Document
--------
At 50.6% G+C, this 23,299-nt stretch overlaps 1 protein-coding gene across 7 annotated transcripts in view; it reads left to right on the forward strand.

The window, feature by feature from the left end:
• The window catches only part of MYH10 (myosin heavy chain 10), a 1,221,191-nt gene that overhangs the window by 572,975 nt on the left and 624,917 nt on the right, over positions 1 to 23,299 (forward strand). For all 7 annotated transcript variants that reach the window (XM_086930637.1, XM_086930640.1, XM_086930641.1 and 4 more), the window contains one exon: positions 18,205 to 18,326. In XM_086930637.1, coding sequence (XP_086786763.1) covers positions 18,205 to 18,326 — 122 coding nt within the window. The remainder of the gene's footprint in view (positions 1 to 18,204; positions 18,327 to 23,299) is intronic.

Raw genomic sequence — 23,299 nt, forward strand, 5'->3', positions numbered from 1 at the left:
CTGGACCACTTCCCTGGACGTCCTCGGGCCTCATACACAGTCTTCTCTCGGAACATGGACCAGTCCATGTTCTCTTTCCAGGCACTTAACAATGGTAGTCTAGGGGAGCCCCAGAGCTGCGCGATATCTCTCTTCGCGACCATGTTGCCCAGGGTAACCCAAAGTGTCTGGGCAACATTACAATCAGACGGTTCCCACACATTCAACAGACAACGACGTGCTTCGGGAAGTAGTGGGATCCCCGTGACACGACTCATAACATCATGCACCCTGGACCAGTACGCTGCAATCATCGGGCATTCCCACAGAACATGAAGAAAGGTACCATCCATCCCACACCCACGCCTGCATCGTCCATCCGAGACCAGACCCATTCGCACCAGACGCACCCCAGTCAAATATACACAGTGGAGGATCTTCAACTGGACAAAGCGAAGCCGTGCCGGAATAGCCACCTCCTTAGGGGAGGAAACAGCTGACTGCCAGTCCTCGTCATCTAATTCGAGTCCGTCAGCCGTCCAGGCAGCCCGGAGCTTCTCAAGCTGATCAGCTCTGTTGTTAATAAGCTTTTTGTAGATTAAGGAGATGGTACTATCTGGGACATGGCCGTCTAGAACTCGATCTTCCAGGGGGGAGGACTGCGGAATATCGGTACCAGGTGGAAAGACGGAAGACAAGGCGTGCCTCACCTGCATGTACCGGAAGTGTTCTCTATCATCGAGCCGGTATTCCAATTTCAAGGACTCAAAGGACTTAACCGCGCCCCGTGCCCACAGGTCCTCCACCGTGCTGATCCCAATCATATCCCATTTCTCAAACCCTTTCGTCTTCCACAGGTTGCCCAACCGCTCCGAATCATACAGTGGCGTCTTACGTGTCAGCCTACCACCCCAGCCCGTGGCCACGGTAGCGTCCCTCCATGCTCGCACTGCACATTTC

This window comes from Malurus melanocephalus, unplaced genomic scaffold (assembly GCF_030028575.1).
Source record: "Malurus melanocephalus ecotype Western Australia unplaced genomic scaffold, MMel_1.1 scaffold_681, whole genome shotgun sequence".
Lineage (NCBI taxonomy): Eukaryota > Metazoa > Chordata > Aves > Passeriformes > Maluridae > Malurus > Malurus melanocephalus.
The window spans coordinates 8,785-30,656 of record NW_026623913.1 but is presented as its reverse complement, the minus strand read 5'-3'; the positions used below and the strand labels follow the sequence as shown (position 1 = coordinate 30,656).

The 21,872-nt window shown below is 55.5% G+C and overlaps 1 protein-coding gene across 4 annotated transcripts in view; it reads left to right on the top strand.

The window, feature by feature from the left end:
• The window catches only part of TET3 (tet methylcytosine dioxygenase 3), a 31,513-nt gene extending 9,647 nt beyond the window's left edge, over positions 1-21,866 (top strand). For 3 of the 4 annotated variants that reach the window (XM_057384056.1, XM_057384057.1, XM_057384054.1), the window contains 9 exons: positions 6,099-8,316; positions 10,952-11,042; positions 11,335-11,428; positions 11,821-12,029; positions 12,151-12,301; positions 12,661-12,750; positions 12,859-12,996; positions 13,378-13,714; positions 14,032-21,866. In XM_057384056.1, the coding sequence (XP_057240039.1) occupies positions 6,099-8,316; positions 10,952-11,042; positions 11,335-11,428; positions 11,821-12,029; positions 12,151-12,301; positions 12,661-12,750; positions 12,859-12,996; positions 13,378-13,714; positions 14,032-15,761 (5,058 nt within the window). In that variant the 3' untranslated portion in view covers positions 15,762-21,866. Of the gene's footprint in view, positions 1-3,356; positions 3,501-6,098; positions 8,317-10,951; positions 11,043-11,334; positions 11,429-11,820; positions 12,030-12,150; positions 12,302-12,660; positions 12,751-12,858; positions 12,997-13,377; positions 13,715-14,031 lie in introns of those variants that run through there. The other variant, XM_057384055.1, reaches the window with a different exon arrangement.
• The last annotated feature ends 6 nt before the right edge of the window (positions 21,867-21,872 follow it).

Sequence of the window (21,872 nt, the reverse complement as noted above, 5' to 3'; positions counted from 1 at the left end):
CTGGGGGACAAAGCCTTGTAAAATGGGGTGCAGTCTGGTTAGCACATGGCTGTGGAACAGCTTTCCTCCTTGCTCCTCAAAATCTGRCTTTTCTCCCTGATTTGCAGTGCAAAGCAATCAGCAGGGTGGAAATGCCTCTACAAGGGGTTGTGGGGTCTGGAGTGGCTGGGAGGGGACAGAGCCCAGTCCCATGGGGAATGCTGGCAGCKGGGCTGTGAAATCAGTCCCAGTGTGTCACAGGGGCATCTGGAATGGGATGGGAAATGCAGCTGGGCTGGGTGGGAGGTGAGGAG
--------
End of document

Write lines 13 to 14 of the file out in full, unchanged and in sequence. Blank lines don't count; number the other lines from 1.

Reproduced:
• The last annotated feature ends 6 nt before the right edge of the window (positions 21,867-21,872 follow it).

Sequence of the window (21,872 nt, the reverse complement as noted above, 5' to 3'; positions counted from 1 at the left end):